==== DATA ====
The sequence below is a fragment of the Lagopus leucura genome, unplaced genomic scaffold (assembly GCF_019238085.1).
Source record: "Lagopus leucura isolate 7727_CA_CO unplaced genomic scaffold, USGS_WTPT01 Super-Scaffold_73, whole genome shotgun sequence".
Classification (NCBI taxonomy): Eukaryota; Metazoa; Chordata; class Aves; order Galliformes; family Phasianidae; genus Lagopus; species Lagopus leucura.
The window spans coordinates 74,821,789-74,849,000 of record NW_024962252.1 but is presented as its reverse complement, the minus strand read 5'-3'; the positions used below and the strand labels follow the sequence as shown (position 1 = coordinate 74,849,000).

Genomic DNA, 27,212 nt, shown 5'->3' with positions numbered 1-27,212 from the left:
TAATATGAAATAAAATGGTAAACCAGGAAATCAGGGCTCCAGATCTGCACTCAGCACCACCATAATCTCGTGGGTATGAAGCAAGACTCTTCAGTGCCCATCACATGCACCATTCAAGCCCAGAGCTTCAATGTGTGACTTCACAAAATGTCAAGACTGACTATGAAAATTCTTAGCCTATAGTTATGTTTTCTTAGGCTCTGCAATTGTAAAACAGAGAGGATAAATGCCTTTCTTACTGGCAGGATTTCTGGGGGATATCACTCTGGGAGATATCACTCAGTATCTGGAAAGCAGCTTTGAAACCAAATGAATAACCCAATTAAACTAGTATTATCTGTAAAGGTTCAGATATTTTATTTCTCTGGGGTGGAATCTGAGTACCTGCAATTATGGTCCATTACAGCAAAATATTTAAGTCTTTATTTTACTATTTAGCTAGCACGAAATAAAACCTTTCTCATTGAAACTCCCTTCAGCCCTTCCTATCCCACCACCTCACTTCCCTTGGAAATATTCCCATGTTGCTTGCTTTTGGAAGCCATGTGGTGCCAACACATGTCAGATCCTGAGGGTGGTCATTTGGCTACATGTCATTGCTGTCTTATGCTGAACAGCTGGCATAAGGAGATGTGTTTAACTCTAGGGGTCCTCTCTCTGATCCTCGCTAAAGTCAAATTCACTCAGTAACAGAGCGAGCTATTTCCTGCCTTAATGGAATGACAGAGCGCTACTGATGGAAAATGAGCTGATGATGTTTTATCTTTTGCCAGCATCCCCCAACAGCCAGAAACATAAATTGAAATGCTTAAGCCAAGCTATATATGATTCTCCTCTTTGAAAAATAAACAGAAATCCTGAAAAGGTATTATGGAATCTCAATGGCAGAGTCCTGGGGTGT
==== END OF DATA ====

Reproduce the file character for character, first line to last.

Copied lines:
The sequence below is a fragment of the Lagopus leucura genome, unplaced genomic scaffold (assembly GCF_019238085.1).
Source record: "Lagopus leucura isolate 7727_CA_CO unplaced genomic scaffold, USGS_WTPT01 Super-Scaffold_73, whole genome shotgun sequence".
Classification (NCBI taxonomy): Eukaryota; Metazoa; Chordata; class Aves; order Galliformes; family Phasianidae; genus Lagopus; species Lagopus leucura.
The window spans coordinates 74,821,789-74,849,000 of record NW_024962252.1 but is presented as its reverse complement, the minus strand read 5'-3'; the positions used below and the strand labels follow the sequence as shown (position 1 = coordinate 74,849,000).

Genomic DNA, 27,212 nt, shown 5'->3' with positions numbered 1-27,212 from the left:
TAATATGAAATAAAATGGTAAACCAGGAAATCAGGGCTCCAGATCTGCACTCAGCACCACCATAATCTCGTGGGTATGAAGCAAGACTCTTCAGTGCCCATCACATGCACCATTCAAGCCCAGAGCTTCAATGTGTGACTTCACAAAATGTCAAGACTGACTATGAAAATTCTTAGCCTATAGTTATGTTTTCTTAGGCTCTGCAATTGTAAAACAGAGAGGATAAATGCCTTTCTTACTGGCAGGATTTCTGGGGGATATCACTCTGGGAGATATCACTCAGTATCTGGAAAGCAGCTTTGAAACCAAATGAATAACCCAATTAAACTAGTATTATCTGTAAAGGTTCAGATATTTTATTTCTCTGGGGTGGAATCTGAGTACCTGCAATTATGGTCCATTACAGCAAAATATTTAAGTCTTTATTTTACTATTTAGCTAGCACGAAATAAAACCTTTCTCATTGAAACTCCCTTCAGCCCTTCCTATCCCACCACCTCACTTCCCTTGGAAATATTCCCATGTTGCTTGCTTTTGGAAGCCATGTGGTGCCAACACATGTCAGATCCTGAGGGTGGTCATTTGGCTACATGTCATTGCTGTCTTATGCTGAACAGCTGGCATAAGGAGATGTGTTTAACTCTAGGGGTCCTCTCTCTGATCCTCGCTAAAGTCAAATTCACTCAGTAACAGAGCGAGCTATTTCCTGCCTTAATGGAATGACAGAGCGCTACTGATGGAAAATGAGCTGATGATGTTTTATCTTTTGCCAGCATCCCCCAACAGCCAGAAACATAAATTGAAATGCTTAAGCCAAGCTATATATGATTCTCCTCTTTGAAAAATAAACAGAAATCCTGAAAAGGTATTATGGAATCTCAATGGCAGAGTCCTGGGGTGT